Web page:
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About climate change

Tackling climate change is a priority for us and we're working hard to protect fish, farms, and waters from the damage that rising temperatures and shifting precipitation patterns will cause in Washington. ​Excess carbon dioxide and a changing climate are causing wide-ranging impacts.

Ecology Director Maia Bellon announces a first-of-its-kind regulation to reduce carbon pollution to help slow climate change.

Climate change changes everything

With a temperate climate and typically wet weather, you might think Washington would fare better than many places in dealing with climate change. The truth, however, is that Washington faces serious impacts to snowpack and water supplies as temperatures climb.

Your weather

Climate change leads to more widespread extreme weather events like severe storms and flooding that can affect your home. Learn about extreme weather.

Water supplies

Washington communities rely on snow-fed water supplies to provide safe and clean drinking water. Climate change has already altered and will continue to alter snowpack and streamflows. This affects where, when, and how much water is available.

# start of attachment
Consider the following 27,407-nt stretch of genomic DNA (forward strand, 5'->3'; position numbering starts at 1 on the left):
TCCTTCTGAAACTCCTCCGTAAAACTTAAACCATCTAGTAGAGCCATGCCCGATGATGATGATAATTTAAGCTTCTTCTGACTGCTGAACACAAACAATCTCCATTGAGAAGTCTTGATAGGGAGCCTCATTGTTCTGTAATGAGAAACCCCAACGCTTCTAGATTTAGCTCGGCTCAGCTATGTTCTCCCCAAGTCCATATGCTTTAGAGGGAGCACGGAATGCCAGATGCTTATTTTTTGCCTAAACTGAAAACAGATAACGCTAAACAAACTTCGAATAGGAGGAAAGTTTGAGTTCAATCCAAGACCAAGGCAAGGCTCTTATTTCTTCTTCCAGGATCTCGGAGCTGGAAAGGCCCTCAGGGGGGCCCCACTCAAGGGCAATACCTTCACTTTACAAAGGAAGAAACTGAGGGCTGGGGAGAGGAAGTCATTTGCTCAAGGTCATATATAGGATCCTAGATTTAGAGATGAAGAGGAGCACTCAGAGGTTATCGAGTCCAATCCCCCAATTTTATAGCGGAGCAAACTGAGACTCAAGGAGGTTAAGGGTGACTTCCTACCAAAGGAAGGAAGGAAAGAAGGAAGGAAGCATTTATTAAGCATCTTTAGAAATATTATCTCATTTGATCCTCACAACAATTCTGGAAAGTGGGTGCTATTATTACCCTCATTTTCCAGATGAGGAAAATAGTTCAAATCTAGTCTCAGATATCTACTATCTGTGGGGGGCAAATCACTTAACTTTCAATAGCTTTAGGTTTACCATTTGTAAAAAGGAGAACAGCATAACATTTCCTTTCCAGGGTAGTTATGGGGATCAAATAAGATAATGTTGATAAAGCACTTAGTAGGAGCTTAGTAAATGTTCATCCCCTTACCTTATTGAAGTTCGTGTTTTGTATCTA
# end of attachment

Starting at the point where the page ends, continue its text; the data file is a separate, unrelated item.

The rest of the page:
Your food & water

A reliable supply of water is vital for communities, businesses, industries, the environment, and quality of life in Washington. Learn how Washington's water supplies will be affected by climate change.

Marine waters, rivers, and streams

Communities in the interior of the state and on marine shorelines support the way of life in Washington. Activities like fishing and skiing make Washington a destination for outdoor enthusiasts. 

Your activities

How we live today may not be the same in years to come. We may see a loss of coldwater fish and shellfish, like salmon, oysters, and clams. Learn about warming rivers and streams and acidifying marine waters.

Climate action

Protecting the state's fish, farms, and communities from the impacts of climate change is a priority for us. However, taking meaningful steps toward addressing climate change must be a collaborative effort that also includes cities, counties, private businesses, and organizations. Through teamwork, we can meet the challenges that a changing climate presents and find solutions to counter the impacts.

Your future

Record-setting drought and wildfires are sobering examples of what the future could look like if we don’t take action on climate change. Learn about Washington's progressive approach to reduce carbon pollution to help slow climate change.